We all help with this.

I like Ron's use of the word "help." That's exactly what we're doing because in our case law enforcement is responsible for controlling traffic aside from our scene safety devices such as cones, etc. If we are at an intersection we usually post folks to direct traffic if we have the manpower, then they are eventually relieved by deputies or troopers.

I still do not feel comfortable directing traffic because no matter what the situation there's always at least one idiot who refuses to yield and, in some case, tries to run over you, wands/vest/radio and all!

Years ago we had a male driver in a pickup blow through one of our wreck scenes and refuse to follow directions. As he passed me and we made eye contact I saw the neighboring city (paid) fire department decal on his window! I still regret not being able to capture his license plate.

In Barbados re our operational policy whenever there is an emergency, the police is always notified. Normally, we arrive first and from that point a size up is given, safety issues are taken into consiseration for crew and appliance. With that in mind, we ensure that safety is paramount until the police arrive to carry out their function of traffic/crowd control as well as investigate the cause of the incident.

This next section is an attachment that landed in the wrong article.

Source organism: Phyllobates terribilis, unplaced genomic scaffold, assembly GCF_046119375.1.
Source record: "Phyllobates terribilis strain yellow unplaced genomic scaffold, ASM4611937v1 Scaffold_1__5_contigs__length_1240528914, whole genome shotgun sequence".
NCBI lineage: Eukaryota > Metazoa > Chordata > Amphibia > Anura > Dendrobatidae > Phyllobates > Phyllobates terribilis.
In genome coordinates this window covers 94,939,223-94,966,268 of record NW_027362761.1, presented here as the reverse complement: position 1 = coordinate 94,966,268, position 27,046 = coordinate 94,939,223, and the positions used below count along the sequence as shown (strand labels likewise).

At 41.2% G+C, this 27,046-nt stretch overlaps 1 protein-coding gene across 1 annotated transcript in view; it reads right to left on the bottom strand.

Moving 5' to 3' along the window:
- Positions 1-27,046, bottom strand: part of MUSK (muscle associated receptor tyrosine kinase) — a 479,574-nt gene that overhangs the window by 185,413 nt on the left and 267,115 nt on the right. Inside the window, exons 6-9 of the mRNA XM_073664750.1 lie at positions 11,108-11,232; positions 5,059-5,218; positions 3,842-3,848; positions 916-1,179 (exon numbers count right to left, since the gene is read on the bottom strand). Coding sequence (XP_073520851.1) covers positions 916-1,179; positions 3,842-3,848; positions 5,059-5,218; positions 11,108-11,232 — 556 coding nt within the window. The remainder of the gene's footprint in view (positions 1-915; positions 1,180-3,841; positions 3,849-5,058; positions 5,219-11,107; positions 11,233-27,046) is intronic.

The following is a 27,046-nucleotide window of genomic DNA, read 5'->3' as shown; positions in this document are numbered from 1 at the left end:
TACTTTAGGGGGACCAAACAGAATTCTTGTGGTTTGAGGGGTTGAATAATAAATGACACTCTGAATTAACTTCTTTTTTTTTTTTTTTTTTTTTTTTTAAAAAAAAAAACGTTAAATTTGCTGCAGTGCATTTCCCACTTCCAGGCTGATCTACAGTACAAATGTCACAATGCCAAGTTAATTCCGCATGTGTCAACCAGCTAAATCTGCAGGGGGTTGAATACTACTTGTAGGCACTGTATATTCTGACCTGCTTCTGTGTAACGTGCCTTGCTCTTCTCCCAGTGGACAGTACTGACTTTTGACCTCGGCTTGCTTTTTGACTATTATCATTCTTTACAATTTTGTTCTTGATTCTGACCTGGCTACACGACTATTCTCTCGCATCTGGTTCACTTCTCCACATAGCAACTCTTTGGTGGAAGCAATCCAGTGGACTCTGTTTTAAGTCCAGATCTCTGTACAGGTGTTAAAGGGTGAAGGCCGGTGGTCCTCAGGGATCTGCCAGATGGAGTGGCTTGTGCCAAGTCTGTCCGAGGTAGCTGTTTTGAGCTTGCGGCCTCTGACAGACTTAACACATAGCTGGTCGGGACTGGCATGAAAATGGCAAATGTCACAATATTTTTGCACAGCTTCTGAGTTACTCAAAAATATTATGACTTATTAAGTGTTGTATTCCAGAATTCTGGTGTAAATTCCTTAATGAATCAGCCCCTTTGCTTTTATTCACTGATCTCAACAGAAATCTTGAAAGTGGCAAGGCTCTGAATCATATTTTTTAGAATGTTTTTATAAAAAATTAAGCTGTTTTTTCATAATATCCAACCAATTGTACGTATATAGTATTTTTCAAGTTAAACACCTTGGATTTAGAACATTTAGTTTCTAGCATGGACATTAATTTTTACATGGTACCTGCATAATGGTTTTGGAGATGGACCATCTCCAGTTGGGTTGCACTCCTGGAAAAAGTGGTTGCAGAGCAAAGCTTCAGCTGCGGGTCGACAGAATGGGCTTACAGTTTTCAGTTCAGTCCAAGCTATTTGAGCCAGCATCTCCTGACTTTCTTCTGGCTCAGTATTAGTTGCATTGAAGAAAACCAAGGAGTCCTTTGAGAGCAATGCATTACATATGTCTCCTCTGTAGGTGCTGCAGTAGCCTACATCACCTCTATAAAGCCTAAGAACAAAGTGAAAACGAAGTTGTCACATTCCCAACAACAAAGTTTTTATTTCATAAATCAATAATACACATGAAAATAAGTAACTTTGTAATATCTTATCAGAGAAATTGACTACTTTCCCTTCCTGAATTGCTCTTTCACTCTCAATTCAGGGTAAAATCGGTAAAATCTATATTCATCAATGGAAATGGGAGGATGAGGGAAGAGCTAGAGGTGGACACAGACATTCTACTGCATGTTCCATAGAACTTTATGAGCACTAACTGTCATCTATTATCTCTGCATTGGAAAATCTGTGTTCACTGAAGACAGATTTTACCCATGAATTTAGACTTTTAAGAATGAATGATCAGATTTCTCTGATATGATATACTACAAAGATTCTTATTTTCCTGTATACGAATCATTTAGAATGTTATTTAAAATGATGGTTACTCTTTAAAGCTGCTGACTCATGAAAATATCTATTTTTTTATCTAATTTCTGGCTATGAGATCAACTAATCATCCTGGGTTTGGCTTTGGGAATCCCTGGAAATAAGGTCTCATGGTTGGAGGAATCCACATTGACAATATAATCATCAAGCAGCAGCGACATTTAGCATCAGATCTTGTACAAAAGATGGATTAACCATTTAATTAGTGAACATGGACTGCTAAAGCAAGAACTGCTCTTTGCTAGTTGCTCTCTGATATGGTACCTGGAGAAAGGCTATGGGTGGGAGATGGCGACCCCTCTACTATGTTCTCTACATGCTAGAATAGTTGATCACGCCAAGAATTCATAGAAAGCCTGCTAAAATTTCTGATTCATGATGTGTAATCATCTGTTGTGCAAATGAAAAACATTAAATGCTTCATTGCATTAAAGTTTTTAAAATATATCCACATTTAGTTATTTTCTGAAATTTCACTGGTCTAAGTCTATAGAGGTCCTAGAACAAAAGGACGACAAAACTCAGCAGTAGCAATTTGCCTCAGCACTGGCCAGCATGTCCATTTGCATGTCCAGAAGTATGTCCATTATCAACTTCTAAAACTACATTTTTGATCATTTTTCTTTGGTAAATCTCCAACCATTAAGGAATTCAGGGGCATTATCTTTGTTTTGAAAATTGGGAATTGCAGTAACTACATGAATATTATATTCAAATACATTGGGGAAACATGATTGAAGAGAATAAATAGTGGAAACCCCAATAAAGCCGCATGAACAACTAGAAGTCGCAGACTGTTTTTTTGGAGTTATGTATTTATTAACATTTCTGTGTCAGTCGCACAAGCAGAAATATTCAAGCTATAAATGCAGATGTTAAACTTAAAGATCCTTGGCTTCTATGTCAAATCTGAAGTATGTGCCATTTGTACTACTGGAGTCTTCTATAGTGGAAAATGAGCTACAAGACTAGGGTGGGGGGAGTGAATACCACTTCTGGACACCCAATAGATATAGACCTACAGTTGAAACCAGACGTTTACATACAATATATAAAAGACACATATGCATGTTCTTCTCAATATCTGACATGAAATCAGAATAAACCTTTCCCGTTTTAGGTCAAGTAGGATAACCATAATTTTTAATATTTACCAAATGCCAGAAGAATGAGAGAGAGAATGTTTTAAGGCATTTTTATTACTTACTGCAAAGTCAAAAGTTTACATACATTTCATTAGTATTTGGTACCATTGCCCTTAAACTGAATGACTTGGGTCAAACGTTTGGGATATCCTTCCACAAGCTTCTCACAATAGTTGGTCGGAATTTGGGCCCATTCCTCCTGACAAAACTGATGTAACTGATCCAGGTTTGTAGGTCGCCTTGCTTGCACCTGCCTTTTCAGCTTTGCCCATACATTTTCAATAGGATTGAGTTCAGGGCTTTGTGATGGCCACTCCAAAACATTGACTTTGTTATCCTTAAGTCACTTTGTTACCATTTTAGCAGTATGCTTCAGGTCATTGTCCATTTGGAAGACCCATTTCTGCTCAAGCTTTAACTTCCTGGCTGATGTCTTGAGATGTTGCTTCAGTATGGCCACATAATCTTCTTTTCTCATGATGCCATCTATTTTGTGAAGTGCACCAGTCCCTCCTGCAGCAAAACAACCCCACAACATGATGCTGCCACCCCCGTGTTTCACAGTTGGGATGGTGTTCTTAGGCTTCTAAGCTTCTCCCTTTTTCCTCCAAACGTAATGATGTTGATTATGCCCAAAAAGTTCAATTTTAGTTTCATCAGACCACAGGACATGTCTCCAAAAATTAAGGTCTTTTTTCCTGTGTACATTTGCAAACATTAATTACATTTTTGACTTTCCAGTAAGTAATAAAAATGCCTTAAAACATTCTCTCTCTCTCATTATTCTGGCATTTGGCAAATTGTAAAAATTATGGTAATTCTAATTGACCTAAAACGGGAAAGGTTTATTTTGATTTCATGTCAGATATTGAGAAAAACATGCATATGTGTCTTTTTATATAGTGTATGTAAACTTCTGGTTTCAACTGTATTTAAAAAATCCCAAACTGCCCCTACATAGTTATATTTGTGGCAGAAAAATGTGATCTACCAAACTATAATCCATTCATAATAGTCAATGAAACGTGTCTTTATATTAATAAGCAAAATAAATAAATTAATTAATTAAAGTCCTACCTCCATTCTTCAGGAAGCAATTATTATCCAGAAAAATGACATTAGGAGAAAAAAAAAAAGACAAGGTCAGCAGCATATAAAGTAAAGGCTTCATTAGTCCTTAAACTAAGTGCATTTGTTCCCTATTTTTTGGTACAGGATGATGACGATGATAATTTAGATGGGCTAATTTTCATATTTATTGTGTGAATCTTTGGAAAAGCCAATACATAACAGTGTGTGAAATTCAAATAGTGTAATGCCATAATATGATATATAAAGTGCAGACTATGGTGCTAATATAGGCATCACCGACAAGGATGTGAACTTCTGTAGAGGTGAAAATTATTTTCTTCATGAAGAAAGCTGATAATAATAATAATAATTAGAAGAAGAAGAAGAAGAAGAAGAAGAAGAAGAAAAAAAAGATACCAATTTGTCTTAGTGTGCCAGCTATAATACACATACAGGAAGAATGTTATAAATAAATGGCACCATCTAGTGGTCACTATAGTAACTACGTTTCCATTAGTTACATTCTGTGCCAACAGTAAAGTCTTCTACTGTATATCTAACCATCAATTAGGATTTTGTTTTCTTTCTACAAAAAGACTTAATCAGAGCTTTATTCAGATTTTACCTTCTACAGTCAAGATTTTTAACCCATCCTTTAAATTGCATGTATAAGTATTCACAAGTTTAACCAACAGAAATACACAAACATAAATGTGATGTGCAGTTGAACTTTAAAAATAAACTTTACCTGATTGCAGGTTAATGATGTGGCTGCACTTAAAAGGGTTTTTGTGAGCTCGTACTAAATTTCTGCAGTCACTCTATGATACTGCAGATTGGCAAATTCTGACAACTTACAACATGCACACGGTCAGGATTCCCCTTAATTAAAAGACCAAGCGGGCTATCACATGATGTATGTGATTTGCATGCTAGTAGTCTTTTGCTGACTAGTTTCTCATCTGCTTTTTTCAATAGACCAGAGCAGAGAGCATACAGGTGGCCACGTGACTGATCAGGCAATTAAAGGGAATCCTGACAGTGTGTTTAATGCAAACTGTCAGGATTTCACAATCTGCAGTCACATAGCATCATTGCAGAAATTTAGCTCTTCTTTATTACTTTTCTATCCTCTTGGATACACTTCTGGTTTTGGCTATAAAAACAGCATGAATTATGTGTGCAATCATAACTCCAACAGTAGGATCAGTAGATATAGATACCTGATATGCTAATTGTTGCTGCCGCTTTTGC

In Barbados re our operational policy whenever there is an emergency, the police is always notified. Normally, we arrive first and from that point a size up is given, safety issues are taken into consiseration for crew and appliance. With that in mind, we ensure that safety is paramount until the police arrive to carry out their function of traffic/crowd control as well as investigate the cause of the incident.

Depending on area and time of day it is a crap shoot. I will say this though as much as our department bitches about doing traffic control the only time I ever hid on the back side of a rig was when the county sheriff and his deputy stood in the middle of the road waving people through while shooting the shit. Two more almost accidents later we were told to clear and I was up in the cab as quickly as possible.